Good harvests, few wars and medical advances meant that the Swedes lived longer. But in the early 19th century, Sweden began to have problems. More and more children survived to adulthood and more would share the land that belonged to the family. The amount of land was simply not enough, so many had to live without their own land. The alternative was either to become agricultural laborers, statare (contract-workers), or to move to the cities with growing industries. Life as an agricultural contract-worker was low paid, meant long working hours and often a very poor standard of living. The wages in industry were certainly higher than in agriculture, but the overcrowding, dirt and disease offered an even worse living environment for the many workers who sought to move to the cities.
The difficulties in acquiring a home and farming, the poor standard of living for workers, together with poor growth during the 1860s drove emigration. The large country in the west attracted people with opportunity to create your own home on your own land, jobs and a higher standard of living. In total, approximately one million Swedes emigrated, which was a fifth of Sweden’s population. To achieve the same population reduction today, around two million Swedes would have to leave Sweden. It is almost as if everyone who lives in Greater Stockholm were to leave Sweden today.
This was clearly a problem for Sweden. After all, they preferred to have the Swedish population remain in Sweden so that the workforce that was necessary for the country’s economic development did not go to North America. They were afraid that Sweden would completely lose its youth and enterprising population through emigration, and without young people the country had no future. Would Sweden survive this crisis? At the beginning of the 20th century, an investigation was started that would provide answers to what could be done to get the Swedes to stay in their homeland. One of the proposals the inquiry made was to provide Sweden’s population with better housing. We recognise the reasoning from today, they wanted to eliminate the housing shortage. The Swedish home ownership movement began. Swedish people should have their own, well-ordered and hygienic homes, but not just any home. It had to be a Swedish home and a real Swedish home was in the country, not in the overcrowded and dirty cities. It was clearly there that the Swedes’ new home would be located.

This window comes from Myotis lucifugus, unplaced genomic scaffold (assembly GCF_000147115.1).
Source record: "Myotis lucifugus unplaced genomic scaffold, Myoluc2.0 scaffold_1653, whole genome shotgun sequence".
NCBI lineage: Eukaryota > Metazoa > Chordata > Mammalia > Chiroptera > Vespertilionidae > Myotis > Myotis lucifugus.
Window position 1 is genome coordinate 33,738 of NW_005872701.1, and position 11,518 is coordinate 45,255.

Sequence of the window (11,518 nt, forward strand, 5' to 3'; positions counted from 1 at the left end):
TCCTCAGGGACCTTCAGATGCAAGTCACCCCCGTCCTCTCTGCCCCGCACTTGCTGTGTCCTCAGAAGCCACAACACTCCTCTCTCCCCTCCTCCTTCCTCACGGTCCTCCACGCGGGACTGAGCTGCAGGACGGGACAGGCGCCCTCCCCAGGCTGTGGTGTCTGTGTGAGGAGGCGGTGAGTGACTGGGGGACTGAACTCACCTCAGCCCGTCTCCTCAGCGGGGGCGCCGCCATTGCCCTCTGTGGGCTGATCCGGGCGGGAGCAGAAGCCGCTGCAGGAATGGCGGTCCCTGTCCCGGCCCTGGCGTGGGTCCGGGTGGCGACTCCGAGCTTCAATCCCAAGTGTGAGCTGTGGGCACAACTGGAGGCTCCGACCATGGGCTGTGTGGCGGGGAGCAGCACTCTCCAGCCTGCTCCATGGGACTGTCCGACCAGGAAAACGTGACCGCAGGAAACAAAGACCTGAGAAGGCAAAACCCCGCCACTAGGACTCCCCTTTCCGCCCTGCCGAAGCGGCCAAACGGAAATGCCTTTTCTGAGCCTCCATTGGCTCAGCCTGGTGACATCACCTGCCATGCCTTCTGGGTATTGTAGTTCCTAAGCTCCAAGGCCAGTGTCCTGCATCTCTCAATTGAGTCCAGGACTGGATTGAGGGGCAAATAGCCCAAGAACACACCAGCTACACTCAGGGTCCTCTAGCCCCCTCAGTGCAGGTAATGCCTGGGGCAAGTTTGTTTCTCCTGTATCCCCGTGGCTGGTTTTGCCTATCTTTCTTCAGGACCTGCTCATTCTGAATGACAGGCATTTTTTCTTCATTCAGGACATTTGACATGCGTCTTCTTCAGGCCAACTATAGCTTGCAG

Can you imagine the feeling of owning your own home for the first time? Few Swedes had had the opportunity to own their own home, many had received food and accommodation instead of wages in money for their work. No job, no housing, no food. Others had lived extremely cramped as boarders in small apartments. We recognise the overcrowding and uncertainty today, when many young people stay at home with their parents for longer and longer, live with friends or move around with second- and third-hand contracts because no other solution is available. Just like many people today want a first-hand home contract, the Swedes at the end of the 19th century and the beginning of the 20th century wanted a home they could call their own, not just somewhere to live but a place to live. The home ownership movement gave many Swedes their first chance in life to get a loan to buy or build a home. It gave others a chance to improve the accommodation they already had. The home ownership movement could be said to be the start of the housing career that many in Sweden have come to do over the years until today.
The home ownership movement is also the origin of many of the red houses we see around Sweden today. They were often built according to type drawings which assumed that the houses were painted red, or according to red-painted models. At this time, the colour red had begun to become a symbol of national romanticism, which celebrated the homeland and rural life on red farms. When new Swedish homes began to be built, red was the obvious colour of choice. Sweden had experienced an identity crisis at the beginning of the 20th century because so many Swedes had left the country and the Swedish-Norwegian union had dissolved. Then the red paint was perfect to recreate the image of the nation. It literally came from the Swedish soil and industry at the Falu Mine, which had contributed to making Sweden so successful during the great power era. In the colour red, Sweden found both the memories of the country’s strength and the secure, down-to-earth that the country lacked during the years of emigration. The red paint thus not only became the symbol of the freedom of owning one’s own home, but it also became a symbol of the entire nation. The colour could almost be said to be of as great value to the image of Sweden as the Swedish flag. No wonder we long to go home to the red cottage when we have been away from home for a long time.